BUSINESSES and the local community of Maclean felt the calm after the storm yesterday, as they banded together to face the aftermath of Tuesday's storm.
The storm, which hit the Lower Clarence town at around 1.40pm, caused a path of destruction.
Clarence Valley Mayor Jim Simmons, who resides in Maclean, described the storm as 'atrocious' which presented itself with heavy hail and very strong winds.
"Three houses were lifted towards Church Street," he said.
Meanwhile, Maclean Variety Meats owner John Allen described the ordeal as 'if a cyclone had hit', which led to the businessman closing his store at about 2pm on Tuesday.
Power at his business did not come back on until about 2am.
Despite this, Mr Allen said yesterday everyone in the community was getting around to help out.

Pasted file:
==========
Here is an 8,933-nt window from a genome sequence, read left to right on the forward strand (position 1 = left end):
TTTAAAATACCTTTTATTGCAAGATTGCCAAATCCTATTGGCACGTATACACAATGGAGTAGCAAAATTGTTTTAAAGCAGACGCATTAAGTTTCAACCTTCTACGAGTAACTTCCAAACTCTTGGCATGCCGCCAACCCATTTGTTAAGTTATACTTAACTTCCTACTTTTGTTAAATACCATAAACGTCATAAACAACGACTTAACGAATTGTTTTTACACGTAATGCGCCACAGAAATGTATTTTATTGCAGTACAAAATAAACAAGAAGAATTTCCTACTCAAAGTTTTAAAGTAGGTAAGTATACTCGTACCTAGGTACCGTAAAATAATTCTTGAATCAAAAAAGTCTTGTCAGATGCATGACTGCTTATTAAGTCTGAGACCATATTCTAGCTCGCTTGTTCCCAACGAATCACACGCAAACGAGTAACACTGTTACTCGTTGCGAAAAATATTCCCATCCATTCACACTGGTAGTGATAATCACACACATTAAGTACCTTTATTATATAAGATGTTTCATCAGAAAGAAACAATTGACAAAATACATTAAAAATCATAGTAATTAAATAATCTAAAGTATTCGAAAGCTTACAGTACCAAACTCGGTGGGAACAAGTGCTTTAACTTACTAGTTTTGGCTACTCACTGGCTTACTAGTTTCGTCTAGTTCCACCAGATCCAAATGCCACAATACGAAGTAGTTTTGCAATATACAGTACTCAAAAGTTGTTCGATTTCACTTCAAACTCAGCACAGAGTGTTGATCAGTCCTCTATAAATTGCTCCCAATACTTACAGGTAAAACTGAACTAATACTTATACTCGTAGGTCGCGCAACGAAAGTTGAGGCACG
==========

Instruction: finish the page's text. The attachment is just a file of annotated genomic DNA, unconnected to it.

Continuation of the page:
"People went round just helping out and picking up rubbish and cleaning the place back up," he said.
"Whatever you could do to help without getting too much in the way is just what you did. That is what being part of a community like Maclean is all about."
Maclean-based electrician Jarred Doyle said he had been inundated with calls for repair work, following the 'mini cyclone' that tore through the town.
"We are absolutely flat out, we have got jobs backed up for the rest of the week at least," Mr Doyle said.
"It's pretty bad down here, this is probably the worst I have ever seen it. We had a pretty bad storm in the early-2000s back when I was a young fella, but this is worse than that."
Federal Member for Page Kevin Hogan said in a statement that council was currently assessing the damage.
Whether the area could be declared as a natural disaster zone would be dependent on the extent of the damage.
If this was to occur, the Federal and State governments would activate the jointly funded Natural Disaster Relief and Recovery Arrangements.
Mr Hogan also urged all households and businesses who suffered damage to immediately contact their insurer.
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